How to Talk to Racists –
So you probably saw our satirical “How to Defeat Black Lives Matter”. We normally make articles along the same lines of the video by explaining the intention of the video. Our research. Sharing some behind the scenes shots etc. That’s not what I’m going to do with this article.
I’m not a scholar or someone with a degree in race politics. I’m just someone who, like most black people, has experienced racism all their life and have years of experience navigating a racist world. So what I want to do, is to talk through some key points I’ve learned in how to speak to people about racism.
1) – Protect your Mental Health
Possibly the best way to speak to racists is by not speaking to them at all. It’s going to feature a lot in this article but what I really want to emphasise is the importance of protecting your energy and your mental health. Having someone invalidate your existence, even in the smallest way can take a huge toll.
If you say “Black lives matter” and are met with even the slightest push back, the weight can be tremendous. People don’t realise how invalidating, dehumanising and insulting something as little as “all lives matter” can be. So please, the golden rule is, if you’re not in the place to talk, don’t! You don’t owe anyone forgiveness, an explanation, or a lesson.
That said, I do think conversations have to be had in order to progress and move forward. So the way I navigate who to speak to and when, is by gauging just how racist they are…
2) – Level 5 Racists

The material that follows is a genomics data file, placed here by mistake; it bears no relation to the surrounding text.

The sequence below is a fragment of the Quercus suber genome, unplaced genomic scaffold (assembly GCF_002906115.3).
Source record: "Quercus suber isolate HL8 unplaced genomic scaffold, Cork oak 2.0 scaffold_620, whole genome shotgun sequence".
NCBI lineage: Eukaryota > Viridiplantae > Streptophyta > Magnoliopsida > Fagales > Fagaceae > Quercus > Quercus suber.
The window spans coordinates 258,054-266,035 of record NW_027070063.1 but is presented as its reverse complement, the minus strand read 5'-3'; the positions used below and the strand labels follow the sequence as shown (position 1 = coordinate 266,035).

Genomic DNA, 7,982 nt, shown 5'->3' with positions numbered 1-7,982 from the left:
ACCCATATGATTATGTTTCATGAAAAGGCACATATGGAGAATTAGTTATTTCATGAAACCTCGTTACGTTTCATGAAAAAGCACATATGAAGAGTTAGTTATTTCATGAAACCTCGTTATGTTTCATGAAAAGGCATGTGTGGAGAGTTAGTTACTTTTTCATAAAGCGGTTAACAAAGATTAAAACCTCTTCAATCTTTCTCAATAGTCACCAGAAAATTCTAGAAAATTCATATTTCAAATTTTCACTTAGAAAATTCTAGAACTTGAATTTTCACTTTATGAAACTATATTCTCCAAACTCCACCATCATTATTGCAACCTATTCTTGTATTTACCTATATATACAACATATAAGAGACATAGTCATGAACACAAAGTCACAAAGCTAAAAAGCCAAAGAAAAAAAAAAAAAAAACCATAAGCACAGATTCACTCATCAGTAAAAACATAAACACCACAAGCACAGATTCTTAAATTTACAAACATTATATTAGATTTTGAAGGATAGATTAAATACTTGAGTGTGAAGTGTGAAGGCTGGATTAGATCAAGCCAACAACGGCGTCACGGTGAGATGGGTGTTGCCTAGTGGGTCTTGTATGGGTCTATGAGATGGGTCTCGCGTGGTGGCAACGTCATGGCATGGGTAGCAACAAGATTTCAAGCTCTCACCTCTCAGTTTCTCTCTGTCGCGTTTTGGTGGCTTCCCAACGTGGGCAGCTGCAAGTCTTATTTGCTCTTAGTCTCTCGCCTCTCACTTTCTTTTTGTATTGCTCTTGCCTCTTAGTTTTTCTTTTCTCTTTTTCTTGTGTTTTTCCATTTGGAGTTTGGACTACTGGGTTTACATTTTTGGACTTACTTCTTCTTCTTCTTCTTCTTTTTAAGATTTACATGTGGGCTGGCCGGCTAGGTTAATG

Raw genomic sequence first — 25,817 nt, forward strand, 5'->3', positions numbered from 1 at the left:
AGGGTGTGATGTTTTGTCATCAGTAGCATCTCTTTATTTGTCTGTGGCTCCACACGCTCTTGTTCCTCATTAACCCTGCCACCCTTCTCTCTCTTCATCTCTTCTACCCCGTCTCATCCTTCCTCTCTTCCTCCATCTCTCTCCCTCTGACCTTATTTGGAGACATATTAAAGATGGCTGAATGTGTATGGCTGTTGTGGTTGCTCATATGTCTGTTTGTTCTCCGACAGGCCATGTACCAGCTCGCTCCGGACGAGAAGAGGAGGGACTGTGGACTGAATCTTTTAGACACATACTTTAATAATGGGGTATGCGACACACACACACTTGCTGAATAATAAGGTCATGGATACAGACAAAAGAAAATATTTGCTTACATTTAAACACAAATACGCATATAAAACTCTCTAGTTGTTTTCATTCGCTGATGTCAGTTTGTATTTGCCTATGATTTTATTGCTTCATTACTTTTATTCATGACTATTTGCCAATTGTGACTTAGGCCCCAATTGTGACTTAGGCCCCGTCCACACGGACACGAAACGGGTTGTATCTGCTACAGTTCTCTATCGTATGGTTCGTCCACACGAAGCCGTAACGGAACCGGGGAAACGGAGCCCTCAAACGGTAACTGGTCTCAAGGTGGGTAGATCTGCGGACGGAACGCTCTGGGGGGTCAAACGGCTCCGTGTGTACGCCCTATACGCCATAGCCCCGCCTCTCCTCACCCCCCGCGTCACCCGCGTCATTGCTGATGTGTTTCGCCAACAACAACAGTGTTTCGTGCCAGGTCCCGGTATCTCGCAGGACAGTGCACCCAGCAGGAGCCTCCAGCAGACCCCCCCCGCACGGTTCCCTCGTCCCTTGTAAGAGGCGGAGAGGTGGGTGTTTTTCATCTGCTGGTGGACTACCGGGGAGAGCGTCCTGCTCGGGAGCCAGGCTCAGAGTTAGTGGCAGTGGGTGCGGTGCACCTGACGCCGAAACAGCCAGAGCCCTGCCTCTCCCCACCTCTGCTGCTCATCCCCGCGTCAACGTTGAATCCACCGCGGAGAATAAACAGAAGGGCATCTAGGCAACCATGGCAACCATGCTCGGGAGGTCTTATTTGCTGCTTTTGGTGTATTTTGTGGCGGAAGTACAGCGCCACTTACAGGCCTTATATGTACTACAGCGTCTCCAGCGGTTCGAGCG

I have a confession. I have a terribly bad habit of arguing with people on Facebook. If I see someone say something problematic, I just can’t help myself. I tell myself I have the tools and patience to explain it in a way that might get through to them. That if I don’t try, then nothing is going to change, right? Wrong!
Never argue with a ‘Level 5 Racist’!
It’s something I constantly (and slightly jokingly) remind myself. Never argue with a ‘Level 5 Racist’!
What is a level 5 racist? I’m glad you asked! So for me, a level 5 racist is someone with the audacity (caucacity?) to openly and confidently espouse racist ideas on the internet.
So they can’t change?
I want to clarify, I think anyone is capable of change. But I feel like a level 5 racist would need a significant change in environment or social circle and it’s not something that I, a random person on the internet is going to be able to facilitate. But the reason I do sometimes argue with level 5 racists is because of the optics.
Out there, scrolling on social media are so many people that are on the fence or undecided (the type of people that Cambridge Analytica targeted in The Great Hack documentary). When I see these posts and ideas being put out there, I feel like they’re hands, moulding the minds of anyone that reads. I see this as my opportunity to be a more succinct, better researched and well experienced voice of reason. I know that sounds egoic, but I’m still yet to find a reasonable, articulate, empathetic or compassionate argument in favour of institutional racism.
All that said, it’s up to you to decide what you are capable of, and what ‘level’ of racism you consider a deal breaker. No-one knows your mental capacity, patience, community and Facebook connections better than you do. Maybe you draw the line at a level 4 racist, or level 2. Maybe you only speak to anti-racists, it’s your call. When in doubt, protect your mental health at all costs.
3) – No Shame, No Blame
One thing I really want to minimise is the idea of shaming and blaming racists. I feel no hatred, no animosity and no condemnation towards them whatsoever.
Because racism is in the air we breathe. In the UK (I don’t want to speak for the world, but this is applicable for many other places too), racism is the null state. The same could be said for sexism, homophobia, transphobia, ableism, classism etc. and I’ve been breathing the air in just as much as everyone else.
Let’s talk solutions!
What I believe we as a society then have to do is become aware of these in ourselves, and do the necessary work to start to unpick and deconstruct everything we’ve been taught. It’s not easy, it’s hard freaking work believe me. I’m into my 4th decade and I’m still finding unrecognised biases based on lessons I learned back in my 1st.